Trump Urged Georgia Voting Official to Change Results in Recorded Phone Call

Since losing the November election to Joe Biden, Trump has projected debunked theories of voter fraud - Image Source: Twitter

DONALD TRUMP urged a Georgia voting official to change the state’s results of the US Presidential election according to a recorded phonecall published by the Washington Post.

On Sunday (January 2nd), the Washington Post (WP) published excerpts from an hour-long conversation that took place on Saturday between President Donald Trump and Georgia’s Secretary of State Brad Raffensperger.

In the released audio clips, Trump can be heard begging and flattering Raffensberger, a fellow Republican, to “find” enough votes to overturn the victory of Democrat candidate Joe Biden in the November election.

He also threatens the election official with vague legal consequences, to which Raffenseberger repeatedly rebukes the President claiming his theories of voter fraud have been debunked.

“The people of Georgia are angry, the people in the country are angry,” Trump says in the WP’s published audio recordings, “And there’s nothing wrong with saying, you know, um, that you’ve recalculated.”

“So look. All I want to do is this. I just want to find 11,780 votes, which is one more than we have. Because we won the state,” Trump claims in the recording, asserting that there was “no way” he lost the state’s vote count to President-elect Joe Biden.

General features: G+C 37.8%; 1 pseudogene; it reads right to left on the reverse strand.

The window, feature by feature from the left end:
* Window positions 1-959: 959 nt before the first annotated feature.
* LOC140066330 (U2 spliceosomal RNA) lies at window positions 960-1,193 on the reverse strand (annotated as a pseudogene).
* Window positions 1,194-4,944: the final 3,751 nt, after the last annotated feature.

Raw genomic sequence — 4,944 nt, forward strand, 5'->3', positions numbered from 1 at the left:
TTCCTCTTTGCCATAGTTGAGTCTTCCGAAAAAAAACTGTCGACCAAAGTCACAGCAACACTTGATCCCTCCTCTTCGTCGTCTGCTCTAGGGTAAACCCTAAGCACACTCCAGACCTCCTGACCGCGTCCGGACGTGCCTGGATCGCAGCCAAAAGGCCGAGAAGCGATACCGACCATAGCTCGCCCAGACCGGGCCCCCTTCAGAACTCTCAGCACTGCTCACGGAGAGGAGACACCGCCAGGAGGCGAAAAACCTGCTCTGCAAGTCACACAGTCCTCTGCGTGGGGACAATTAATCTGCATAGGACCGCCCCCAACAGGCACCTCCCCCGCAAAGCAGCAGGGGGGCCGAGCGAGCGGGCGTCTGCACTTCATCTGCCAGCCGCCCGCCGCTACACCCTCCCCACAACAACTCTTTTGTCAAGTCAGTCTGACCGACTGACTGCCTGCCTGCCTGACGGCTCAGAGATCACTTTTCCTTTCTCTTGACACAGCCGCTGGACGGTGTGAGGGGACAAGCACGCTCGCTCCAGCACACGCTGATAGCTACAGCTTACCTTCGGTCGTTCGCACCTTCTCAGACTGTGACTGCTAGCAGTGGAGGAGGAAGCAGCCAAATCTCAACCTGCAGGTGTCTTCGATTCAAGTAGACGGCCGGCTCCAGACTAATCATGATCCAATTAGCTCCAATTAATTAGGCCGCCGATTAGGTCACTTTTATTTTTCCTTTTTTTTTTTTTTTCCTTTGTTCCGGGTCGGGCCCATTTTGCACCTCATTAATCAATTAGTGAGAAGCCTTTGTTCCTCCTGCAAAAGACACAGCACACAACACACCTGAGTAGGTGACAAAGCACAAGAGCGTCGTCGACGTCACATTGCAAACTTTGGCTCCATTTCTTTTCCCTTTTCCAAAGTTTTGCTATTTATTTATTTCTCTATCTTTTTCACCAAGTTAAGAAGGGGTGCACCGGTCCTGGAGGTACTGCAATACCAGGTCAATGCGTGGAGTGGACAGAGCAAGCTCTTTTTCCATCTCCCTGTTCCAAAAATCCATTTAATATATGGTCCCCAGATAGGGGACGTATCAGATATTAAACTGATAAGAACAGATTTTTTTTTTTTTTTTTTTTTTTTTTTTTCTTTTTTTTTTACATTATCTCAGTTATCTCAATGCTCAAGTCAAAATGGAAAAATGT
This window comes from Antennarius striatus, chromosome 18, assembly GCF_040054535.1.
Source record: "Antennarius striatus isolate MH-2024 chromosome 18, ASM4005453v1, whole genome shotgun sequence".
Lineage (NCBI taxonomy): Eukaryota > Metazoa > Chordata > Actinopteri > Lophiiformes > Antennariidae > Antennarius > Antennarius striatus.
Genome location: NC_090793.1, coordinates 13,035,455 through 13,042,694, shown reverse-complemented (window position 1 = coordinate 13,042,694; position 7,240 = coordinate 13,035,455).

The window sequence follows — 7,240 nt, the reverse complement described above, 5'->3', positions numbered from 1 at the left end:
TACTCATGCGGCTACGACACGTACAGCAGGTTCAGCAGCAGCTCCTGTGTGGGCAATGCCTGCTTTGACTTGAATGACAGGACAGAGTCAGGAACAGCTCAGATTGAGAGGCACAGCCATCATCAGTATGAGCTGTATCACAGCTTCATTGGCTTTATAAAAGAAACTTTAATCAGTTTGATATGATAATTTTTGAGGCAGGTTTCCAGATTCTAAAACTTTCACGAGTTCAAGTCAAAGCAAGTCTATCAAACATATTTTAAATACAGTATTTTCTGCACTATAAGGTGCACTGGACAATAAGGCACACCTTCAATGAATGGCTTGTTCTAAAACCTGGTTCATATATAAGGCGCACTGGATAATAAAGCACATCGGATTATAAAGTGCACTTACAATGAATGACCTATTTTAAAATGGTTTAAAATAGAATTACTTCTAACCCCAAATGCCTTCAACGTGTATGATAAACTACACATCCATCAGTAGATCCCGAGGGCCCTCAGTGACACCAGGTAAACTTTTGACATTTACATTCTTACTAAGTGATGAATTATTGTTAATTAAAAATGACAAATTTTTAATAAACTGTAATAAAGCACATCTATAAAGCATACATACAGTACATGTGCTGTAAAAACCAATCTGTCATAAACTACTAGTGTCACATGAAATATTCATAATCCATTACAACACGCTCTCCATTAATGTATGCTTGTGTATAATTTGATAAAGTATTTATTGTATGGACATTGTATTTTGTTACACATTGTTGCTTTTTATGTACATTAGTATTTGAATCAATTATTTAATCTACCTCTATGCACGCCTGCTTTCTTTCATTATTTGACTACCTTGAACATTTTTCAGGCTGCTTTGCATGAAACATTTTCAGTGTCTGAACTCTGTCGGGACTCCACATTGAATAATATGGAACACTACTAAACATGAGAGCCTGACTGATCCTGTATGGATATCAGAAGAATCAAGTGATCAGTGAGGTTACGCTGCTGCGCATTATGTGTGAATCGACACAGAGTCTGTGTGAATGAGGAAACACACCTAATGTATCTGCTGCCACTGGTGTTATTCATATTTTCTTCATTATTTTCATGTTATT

Since losing the November Presidential race, Trump has repeatedly claimed that the victory of Joe Biden was the result of a widespread voter fraud conspiracy. No substantial evidence to support his serious allegations have yet emerged.

Thank you for taking the time to read this news article “Trump Urged Georgia Voting Official to Change Results in Recorded Phone Call ”. For more UK daily news, Spanish daily news and Global news stories, visit the Euro Weekly News home page.

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Oisin Sweeney

Oisin is an Irish writer based in Seville, the sunny capital of Andalucia. After starting his working life as a bookseller, he moved into journalism and cut his teeth as a reporter at one of Ireland's biggest news websites. Since joining Euro Weekly News in November, he has enjoyed covering the latest stories from Seville, Spain and further afield - with special interests in crime, cybersecurity, and European politics. Anyone who can pronounce his name first try gets a free cerveza...